HOW TO KEEP AN OPEN MIND: An Ancient Guide to Thinking Like a Sceptic
Selected and translated by Richard Bett
reviewed by Alan Dent
reviewed by Alan Dent
Sextus derived his scepticism from Pyrrho of Elis who lived some three centuries B.C. and is reputed to have been influenced by some “naked wise men” he met in India while on a campaign with Alexander the Great. Perhaps, then, Sextus was indirectly inspired by Buddhists, but that’s speculation. Richard Bett’s selection is based on Sextus’s Outlines of Pyrrhonism which, on the surface, looks like a form of extreme scepticism. Yet Sextus is far from a naïve or simplistic thinker who rejects all firm belief out of hand and adopts a position of doubt regarding every question. The sceptic does not have “doctrines”, a term which implies not an entrenched belief, but rather a conclusion or set of conclusions about matters which do not lend themselves to easy resolution. To put this in modern terms (those proposed by Chomsky, for example) it could be said he is pushing at the limits of human cognition. Yet, the sceptic does accept what is forced on the mind by “appearance”, or what we would call evidence. Pyrrhonism might be said to adumbrate Hume’s observation that “a wise man will proportion his belief to the evidence.” The Pyrronhist accepts the world as it is: the sun warms us, frost makes us cold, jump off a tall building you will be likely to injure yourself, consume poison and you will be ill or die. Scepticism doesn’t drive the Pyrrhonist to a rejection of all conclusions, rather it permits a relaxed acceptance of what can’t be denied, even though an explanation may not be available. Where the refusal to believe enters, is the point at which conclusions are reached about what is not clear. The dogmatist makes assertions. We might find examples in our commonplace political discourse: “there is no such thing as society” or “the Central Committee expresses the will of the people”. The slogans from Nineteen Eighty-Four are typical of the dogmatist. The Pyrrhonist is comfortable with accepting the world as it is, but refuses to claim an ability to offer a definitive view on what is unclear.
This orientation implies a use of language which avoids
disproving what you try to assert: “Nothing is true” denies its own
truth. The sceptic belongs to a school of thought in the sense that
she has “an approach which obeys a certain rationale.” The rationale
of the Pyrrhonist is to live “properly”, which implies not only a
virtuous life but the ease which comes from being able to accept
what is but defies explanation.
The Pyrrhonist lives according to “the routine of life” by which are meant four principles: the guidance of nature; the necessity of how we are affected; the handing down of laws and customs; and the teaching of skills. The first ( suggestive of Chomsky again) recognises that nature has made us “thinkers and perceivers”; the second shows us how hunger makes us eat and thirst drink; the third directs us to good rather than bad behaviour and the last involves us in avoiding laziness or inappropriate choice of occupation. All this operates without the need for opinions. This may seem odd to us, inhabitants of a culture where being opinionated is taken for granted, but that is perhaps just where the value of rational scepticism lies: there is no need to be opinionated about what is a matter of evidence; we can get on with our lives calmly as we accept that salt makes us thirsty and physical effort tires us. On the other hand, it is supremely foolish to be opinionated about what is in doubt. A simple example could be the question of the existence of a deity. The question is beyond our knowledge. Of course, the right to freedom of belief is a different matter. Pyrrhonism prohibits no belief, while it encourages rational people to hold back from fixed positions. A Pyrrhonist would counter the deist’s arguments without drawing a conclusion about the existence of a supernatural intelligence. Scepticism permits lively debate without falling into bigotry, which makes it of great value to democracy.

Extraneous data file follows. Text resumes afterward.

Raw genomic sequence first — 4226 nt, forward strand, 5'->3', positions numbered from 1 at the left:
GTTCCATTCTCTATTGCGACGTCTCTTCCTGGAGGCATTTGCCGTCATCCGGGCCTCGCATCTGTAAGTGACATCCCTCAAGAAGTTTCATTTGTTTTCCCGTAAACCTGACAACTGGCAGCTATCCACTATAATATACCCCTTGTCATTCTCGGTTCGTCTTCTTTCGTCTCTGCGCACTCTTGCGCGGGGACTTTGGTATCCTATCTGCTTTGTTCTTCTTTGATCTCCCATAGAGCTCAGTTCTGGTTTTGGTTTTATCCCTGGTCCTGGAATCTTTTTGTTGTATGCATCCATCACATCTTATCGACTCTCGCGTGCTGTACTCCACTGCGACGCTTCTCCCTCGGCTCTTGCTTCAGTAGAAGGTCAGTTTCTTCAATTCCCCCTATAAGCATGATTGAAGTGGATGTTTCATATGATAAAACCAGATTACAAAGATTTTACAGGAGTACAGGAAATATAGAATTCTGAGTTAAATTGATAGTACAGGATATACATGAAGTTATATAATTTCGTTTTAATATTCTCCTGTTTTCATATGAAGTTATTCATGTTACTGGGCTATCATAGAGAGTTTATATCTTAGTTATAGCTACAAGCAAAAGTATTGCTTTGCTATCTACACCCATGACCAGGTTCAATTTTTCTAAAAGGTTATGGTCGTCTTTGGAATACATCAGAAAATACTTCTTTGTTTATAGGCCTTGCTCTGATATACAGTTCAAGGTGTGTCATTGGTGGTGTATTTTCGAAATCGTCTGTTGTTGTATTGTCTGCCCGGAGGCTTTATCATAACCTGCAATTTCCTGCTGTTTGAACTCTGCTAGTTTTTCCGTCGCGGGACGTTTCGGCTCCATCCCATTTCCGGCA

Scepticism’s aim is said to be tranquillity. Like anyone, a sceptic may suffer thirst, but doesn’t trouble her head over what a bad thing thirst is; by acceptance, tranquillity is attained. When it comes to contentious questions, the sceptic will set one argument against another but will restrain the impulse to draw final conclusions, which equally results in tranquillity.
Sextus is aware of his position among philosophers and takes
some pains to prove himself as a logician. He discusses what he
calls “signs”, which we would term evidence, some of which are
apparent other indicative: smoke is evidence of fire, thus an
apparent sign for example. He is drawn into a discussion of
inductive and deductive logic, essentially rejecting both. Some of
the discussion in which he attacks what he calls the dogmatists,
particularly for their argument that if he has demonstrated there is
no such thing as demonstration then he has proven there is, gets
And if the argument against demonstration is agreed to do the
job of demonstration, the dogmatists are not helped on this account
toward their being demonstration…; for it concludes that there is
not demonstration, and if this is true it becomes false that there
Nonetheless, Bett has made a judicious selection and is an expert guide. There are, of course, easy ways in which Sextus can be challenged: science has advanced so dramatically since the days of somewhat hit and miss natural philosophy, for example, and we know that science defies logic. Sextus might have been alarmed to discover particles really do seem to be able to be in two places at once. Yet there is wisdom at heart of his scepticism: what we can’t confirm by evidence we have grounds for not drawing conclusions about. That begs the question of just what constitutes evidence, but perhaps that requires another volume.